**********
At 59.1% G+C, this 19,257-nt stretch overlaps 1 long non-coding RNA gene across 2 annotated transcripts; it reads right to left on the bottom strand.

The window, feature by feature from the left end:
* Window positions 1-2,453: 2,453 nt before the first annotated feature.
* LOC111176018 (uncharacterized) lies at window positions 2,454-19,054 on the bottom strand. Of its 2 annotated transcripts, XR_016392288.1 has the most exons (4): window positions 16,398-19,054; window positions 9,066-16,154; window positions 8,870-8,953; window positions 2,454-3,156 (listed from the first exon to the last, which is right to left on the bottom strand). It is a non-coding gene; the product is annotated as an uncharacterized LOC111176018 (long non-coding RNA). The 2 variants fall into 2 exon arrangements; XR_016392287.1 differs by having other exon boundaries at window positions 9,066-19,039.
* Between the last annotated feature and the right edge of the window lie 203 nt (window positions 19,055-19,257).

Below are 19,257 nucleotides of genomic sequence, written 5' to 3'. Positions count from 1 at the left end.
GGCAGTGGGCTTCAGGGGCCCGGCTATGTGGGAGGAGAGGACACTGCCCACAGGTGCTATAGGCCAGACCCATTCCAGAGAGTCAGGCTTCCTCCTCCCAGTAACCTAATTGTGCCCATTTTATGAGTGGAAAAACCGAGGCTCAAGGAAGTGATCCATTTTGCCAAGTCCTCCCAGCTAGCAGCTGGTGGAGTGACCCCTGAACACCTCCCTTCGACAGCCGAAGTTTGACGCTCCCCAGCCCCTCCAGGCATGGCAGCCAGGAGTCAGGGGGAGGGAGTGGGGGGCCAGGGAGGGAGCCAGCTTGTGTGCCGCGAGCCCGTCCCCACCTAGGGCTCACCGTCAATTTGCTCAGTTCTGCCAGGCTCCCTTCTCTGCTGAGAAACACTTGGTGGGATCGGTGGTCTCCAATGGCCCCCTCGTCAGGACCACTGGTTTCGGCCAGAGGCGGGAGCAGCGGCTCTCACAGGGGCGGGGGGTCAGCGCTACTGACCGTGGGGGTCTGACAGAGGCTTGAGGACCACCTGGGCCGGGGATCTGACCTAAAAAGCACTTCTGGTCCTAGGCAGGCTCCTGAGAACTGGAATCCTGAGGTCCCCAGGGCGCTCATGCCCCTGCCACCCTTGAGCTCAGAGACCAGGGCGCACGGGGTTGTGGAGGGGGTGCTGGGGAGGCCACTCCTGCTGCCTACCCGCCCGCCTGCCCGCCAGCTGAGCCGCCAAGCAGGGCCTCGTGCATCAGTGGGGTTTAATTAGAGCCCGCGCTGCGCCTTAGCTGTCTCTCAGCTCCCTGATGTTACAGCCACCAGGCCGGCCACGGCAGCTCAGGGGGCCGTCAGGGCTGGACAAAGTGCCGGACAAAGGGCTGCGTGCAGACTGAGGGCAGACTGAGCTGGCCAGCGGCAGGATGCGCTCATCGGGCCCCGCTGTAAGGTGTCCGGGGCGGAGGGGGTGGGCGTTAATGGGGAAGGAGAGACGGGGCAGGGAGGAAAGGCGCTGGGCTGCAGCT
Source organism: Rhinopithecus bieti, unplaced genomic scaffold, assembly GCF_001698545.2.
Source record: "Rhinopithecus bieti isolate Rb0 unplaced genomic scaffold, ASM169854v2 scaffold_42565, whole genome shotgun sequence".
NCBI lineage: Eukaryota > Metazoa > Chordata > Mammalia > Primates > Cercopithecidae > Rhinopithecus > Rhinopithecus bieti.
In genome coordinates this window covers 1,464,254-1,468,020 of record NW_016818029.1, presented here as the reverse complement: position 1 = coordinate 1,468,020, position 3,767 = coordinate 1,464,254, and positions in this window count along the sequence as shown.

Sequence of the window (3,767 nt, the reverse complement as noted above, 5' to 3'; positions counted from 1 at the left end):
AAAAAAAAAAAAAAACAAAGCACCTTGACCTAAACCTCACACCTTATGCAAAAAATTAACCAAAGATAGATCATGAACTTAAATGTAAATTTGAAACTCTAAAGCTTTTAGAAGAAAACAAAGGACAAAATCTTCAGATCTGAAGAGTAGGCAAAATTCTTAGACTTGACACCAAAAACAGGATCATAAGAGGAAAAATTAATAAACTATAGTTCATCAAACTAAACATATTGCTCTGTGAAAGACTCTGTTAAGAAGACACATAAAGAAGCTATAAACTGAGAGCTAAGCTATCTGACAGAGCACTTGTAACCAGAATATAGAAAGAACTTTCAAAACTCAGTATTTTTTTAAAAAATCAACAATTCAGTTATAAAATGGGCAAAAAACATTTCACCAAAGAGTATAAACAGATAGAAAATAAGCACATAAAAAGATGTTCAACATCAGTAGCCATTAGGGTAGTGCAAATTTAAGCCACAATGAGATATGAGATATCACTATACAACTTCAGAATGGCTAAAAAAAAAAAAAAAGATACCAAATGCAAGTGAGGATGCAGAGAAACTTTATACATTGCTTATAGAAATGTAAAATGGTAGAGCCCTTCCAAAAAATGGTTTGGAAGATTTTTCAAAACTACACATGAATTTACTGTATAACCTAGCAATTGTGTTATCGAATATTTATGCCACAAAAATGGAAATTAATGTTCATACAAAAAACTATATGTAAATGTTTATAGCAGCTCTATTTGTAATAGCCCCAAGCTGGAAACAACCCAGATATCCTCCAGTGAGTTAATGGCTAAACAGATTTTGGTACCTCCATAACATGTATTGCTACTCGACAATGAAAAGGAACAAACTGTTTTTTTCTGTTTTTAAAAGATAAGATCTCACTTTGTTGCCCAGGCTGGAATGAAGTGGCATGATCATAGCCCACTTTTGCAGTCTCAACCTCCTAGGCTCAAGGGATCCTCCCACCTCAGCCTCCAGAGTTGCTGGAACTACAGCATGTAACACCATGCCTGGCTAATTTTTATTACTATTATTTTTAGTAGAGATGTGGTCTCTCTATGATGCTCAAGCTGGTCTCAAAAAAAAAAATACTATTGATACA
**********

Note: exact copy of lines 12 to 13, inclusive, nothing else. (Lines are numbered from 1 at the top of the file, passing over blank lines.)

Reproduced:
Sequence of the window (3,767 nt, the reverse complement as noted above, 5' to 3'; positions counted from 1 at the left end):
AAAAAAAAAAAAAAACAAAGCACCTTGACCTAAACCTCACACCTTATGCAAAAAATTAACCAAAGATAGATCATGAACTTAAATGTAAATTTGAAACTCTAAAGCTTTTAGAAGAAAACAAAGGACAAAATCTTCAGATCTGAAGAGTAGGCAAAATTCTTAGACTTGACACCAAAAACAGGATCATAAGAGGAAAAATTAATAAACTATAGTTCATCAAACTAAACATATTGCTCTGTGAAAGACTCTGTTAAGAAGACACATAAAGAAGCTATAAACTGAGAGCTAAGCTATCTGACAGAGCACTTGTAACCAGAATATAGAAAGAACTTTCAAAACTCAGTATTTTTTTAAAAAATCAACAATTCAGTTATAAAATGGGCAAAAAACATTTCACCAAAGAGTATAAACAGATAGAAAATAAGCACATAAAAAGATGTTCAACATCAGTAGCCATTAGGGTAGTGCAAATTTAAGCCACAATGAGATATGAGATATCACTATACAACTTCAGAATGGCTAAAAAAAAAAAAAAAGATACCAAATGCAAGTGAGGATGCAGAGAAACTTTATACATTGCTTATAGAAATGTAAAATGGTAGAGCCCTTCCAAAAAATGGTTTGGAAGATTTTTCAAAACTACACATGAATTTACTGTATAACCTAGCAATTGTGTTATCGAATATTTATGCCACAAAAATGGAAATTAATGTTCATACAAAAAACTATATGTAAATGTTTATAGCAGCTCTATTTGTAATAGCCCCAAGCTGGAAACAACCCAGATATCCTCCAGTGAGTTAATGGCTAAACAGATTTTGGTACCTCCATAACATGTATTGCTACTCGACAATGAAAAGGAACAAACTGTTTTTTTCTGTTTTTAAAAGATAAGATCTCACTTTGTTGCCCAGGCTGGAATGAAGTGGCATGATCATAGCCCACTTTTGCAGTCTCAACCTCCTAGGCTCAAGGGATCCTCCCACCTCAGCCTCCAGAGTTGCTGGAACTACAGCATGTAACACCATGCCTGGCTAATTTTTATTACTATTATTTTTAGTAGAGATGTGGTCTCTCTATGATGCTCAAGCTGGTCTCAAAAAAAAAAATACTATTGATACA